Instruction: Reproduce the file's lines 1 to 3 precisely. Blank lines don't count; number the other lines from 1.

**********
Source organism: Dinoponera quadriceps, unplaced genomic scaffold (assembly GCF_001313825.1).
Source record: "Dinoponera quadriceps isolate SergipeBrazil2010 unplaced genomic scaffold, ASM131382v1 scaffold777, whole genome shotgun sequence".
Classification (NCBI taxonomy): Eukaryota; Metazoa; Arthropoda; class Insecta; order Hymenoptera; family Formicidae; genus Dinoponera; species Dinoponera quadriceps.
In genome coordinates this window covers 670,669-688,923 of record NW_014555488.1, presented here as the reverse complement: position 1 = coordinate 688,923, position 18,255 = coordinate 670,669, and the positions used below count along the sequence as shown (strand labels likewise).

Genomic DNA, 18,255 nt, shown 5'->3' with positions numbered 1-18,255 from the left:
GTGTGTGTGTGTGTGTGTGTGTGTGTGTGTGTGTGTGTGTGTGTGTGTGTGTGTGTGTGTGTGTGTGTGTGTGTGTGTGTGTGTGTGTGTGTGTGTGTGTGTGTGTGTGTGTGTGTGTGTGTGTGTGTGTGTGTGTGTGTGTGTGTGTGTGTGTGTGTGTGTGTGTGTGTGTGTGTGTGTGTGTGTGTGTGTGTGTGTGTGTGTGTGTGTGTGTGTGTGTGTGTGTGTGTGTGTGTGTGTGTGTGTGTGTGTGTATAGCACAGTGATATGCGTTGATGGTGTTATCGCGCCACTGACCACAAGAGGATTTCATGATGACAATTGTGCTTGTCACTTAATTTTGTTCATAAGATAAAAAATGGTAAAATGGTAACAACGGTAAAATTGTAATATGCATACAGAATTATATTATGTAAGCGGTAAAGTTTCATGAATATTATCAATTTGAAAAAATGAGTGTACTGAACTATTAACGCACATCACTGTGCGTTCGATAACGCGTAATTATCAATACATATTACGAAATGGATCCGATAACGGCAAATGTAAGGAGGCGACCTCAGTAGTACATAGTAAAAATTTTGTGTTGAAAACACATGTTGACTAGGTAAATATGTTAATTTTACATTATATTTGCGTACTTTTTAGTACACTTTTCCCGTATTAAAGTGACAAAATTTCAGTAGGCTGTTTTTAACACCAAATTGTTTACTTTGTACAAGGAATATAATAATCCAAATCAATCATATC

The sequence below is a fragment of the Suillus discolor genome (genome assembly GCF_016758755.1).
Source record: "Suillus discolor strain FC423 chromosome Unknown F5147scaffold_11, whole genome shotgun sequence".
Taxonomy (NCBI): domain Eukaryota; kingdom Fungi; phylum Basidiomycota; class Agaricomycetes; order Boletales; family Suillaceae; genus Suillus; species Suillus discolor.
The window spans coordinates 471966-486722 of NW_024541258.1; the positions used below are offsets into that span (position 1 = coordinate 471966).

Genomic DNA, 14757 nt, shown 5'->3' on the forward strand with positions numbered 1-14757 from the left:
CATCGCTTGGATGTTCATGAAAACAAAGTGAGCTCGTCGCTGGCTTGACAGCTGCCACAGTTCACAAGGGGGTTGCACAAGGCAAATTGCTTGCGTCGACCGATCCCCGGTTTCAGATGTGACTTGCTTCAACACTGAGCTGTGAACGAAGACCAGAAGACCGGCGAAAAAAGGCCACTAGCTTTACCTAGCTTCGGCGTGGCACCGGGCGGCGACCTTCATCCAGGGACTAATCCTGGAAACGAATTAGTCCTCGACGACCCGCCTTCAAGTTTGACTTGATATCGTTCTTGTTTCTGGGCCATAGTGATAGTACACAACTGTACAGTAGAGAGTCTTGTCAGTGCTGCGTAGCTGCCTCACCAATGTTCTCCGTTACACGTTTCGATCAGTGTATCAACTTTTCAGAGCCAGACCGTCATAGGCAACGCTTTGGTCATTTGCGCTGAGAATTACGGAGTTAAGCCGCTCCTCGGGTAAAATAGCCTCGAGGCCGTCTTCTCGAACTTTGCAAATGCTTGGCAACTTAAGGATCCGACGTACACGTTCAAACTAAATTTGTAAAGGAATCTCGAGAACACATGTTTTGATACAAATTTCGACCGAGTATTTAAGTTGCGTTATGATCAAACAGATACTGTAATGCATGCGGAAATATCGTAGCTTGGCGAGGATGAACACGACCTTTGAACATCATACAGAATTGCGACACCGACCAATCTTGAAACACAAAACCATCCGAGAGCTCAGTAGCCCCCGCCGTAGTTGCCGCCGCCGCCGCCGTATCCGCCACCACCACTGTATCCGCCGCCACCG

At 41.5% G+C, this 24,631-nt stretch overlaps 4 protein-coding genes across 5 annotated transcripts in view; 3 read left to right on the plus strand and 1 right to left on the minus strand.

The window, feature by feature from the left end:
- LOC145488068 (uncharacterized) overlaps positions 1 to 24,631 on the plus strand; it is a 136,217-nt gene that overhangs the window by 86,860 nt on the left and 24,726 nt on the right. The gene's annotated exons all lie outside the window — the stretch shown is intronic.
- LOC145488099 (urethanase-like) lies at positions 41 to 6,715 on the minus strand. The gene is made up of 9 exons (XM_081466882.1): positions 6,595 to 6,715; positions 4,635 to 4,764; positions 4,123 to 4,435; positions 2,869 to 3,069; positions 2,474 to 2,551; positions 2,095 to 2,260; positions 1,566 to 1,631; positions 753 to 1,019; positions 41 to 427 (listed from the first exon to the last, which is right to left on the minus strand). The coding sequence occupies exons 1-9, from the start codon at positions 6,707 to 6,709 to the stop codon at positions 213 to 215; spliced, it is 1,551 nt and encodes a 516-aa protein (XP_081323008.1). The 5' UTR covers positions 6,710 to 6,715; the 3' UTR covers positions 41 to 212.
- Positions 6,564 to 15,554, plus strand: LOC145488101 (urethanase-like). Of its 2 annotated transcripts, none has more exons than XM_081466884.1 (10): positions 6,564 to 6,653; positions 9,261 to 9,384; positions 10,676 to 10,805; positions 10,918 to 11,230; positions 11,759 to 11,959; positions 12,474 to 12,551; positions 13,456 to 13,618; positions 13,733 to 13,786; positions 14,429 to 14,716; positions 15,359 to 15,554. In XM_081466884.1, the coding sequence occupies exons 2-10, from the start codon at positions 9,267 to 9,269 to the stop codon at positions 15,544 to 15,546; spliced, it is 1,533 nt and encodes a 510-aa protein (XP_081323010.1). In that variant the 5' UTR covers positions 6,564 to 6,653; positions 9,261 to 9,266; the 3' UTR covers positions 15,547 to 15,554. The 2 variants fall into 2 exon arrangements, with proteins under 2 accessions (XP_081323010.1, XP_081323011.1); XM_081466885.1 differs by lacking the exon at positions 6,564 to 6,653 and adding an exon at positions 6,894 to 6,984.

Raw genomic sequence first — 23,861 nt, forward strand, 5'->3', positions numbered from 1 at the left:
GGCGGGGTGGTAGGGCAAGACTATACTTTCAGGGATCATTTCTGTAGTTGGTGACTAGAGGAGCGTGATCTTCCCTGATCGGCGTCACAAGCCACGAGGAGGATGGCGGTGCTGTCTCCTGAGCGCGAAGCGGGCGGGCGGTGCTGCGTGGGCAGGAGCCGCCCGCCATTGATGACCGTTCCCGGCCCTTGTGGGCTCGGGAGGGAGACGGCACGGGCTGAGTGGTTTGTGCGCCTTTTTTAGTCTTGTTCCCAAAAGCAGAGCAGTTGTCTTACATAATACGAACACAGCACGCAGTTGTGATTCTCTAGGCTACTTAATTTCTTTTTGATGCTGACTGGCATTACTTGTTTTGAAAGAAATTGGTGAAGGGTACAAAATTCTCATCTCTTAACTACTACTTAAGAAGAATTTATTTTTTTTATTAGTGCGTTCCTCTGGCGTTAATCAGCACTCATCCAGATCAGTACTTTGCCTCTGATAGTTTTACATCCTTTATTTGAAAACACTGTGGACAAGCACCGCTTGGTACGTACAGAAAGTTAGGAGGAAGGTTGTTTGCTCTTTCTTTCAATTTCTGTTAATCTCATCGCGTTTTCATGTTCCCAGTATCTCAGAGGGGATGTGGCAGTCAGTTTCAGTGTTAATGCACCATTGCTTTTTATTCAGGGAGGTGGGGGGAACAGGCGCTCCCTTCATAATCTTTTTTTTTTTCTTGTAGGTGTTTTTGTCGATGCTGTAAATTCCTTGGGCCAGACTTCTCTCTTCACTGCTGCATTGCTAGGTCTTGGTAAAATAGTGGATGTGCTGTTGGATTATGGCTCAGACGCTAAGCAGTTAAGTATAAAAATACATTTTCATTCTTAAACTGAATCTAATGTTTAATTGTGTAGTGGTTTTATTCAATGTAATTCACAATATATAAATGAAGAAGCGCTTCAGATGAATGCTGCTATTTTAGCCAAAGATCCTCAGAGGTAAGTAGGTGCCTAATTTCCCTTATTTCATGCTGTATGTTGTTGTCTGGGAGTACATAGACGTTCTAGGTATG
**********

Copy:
Source organism: Dinoponera quadriceps, unplaced genomic scaffold (assembly GCF_001313825.1).
Source record: "Dinoponera quadriceps isolate SergipeBrazil2010 unplaced genomic scaffold, ASM131382v1 scaffold777, whole genome shotgun sequence".
Classification (NCBI taxonomy): Eukaryota; Metazoa; Arthropoda; class Insecta; order Hymenoptera; family Formicidae; genus Dinoponera; species Dinoponera quadriceps.